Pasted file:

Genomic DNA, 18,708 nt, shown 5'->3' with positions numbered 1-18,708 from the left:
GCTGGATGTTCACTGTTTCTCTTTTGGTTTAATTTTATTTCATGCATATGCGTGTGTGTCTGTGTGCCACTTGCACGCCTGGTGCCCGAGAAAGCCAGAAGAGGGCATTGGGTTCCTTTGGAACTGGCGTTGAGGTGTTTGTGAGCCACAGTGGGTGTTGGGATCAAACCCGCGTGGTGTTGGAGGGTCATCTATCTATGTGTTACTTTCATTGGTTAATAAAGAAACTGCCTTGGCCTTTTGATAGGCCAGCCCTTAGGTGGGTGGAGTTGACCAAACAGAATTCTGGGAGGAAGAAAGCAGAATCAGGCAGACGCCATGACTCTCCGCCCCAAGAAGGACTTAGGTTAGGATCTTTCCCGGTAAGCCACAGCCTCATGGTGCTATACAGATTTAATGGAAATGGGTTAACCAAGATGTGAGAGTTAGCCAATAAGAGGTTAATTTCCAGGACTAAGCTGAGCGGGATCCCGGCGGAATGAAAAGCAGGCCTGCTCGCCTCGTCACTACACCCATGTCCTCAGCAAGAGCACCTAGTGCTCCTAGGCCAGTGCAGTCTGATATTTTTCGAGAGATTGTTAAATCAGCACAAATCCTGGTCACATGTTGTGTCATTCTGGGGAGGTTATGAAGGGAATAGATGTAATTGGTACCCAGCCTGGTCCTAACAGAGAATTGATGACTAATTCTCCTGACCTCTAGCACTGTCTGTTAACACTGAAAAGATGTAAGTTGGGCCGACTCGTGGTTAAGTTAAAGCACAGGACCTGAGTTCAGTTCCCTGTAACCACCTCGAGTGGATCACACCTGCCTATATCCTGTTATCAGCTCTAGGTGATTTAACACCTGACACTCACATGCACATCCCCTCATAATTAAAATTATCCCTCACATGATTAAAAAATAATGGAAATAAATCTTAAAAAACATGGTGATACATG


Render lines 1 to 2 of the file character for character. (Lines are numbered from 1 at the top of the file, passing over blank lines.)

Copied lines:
Genomic DNA, 18,708 nt, shown 5'->3' with positions numbered 1-18,708 from the left:
GCTGGATGTTCACTGTTTCTCTTTTGGTTTAATTTTATTTCATGCATATGCGTGTGTGTCTGTGTGCCACTTGCACGCCTGGTGCCCGAGAAAGCCAGAAGAGGGCATTGGGTTCCTTTGGAACTGGCGTTGAGGTGTTTGTGAGCCACAGTGGGTGTTGGGATCAAACCCGCGTGGTGTTGGAGGGTCATCTATCTATGTGTTACTTTCATTGGTTAATAAAGAAACTGCCTTGGCCTTTTGATAGGCCAGCCCTTAGGTGGGTGGAGTTGACCAAACAGAATTCTGGGAGGAAGAAAGCAGAATCAGGCAGACGCCATGACTCTCCGCCCCAAGAAGGACTTAGGTTAGGATCTTTCCCGGTAAGCCACAGCCTCATGGTGCTATACAGATTTAATGGAAATGGGTTAACCAAGATGTGAGAGTTAGCCAATAAGAGGTTAATTTCCAGGACTAAGCTGAGCGGGATCCCGGCGGAATGAAAAGCAGGCCTGCTCGCCTCGTCACTACACCCATGTCCTCAGCAAGAGCACCTAGTGCTCCTAGGCCAGTGCAGTCTGATATTTTTCGAGAGATTGTTAAATCAGCACAAATCCTGGTCACATGTTGTGTCATTCTGGGGAGGTTATGAAGGGAATAGATGTAATTGGTACCCAGCCTGGTCCTAACAGAGAATTGATGACTAATTCTCCTGACCTCTAGCACTGTCTGTTAACACTGAAAAGATGTAAGTTGGGCCGACTCGTGGTTAAGTTAAAGCACAGGACCTGAGTTCAGTTCCCTGTAACCACCTCGAGTGGATCACACCTGCCTATATCCTGTTATCAGCTCTAGGTGATTTAACACCTGACACTCACATGCACATCCCCTCATAATTAAAATTATCCCTCACATGATTAAAAAATAATGGAAATAAATCTTAAAAAACATGGTGATACATG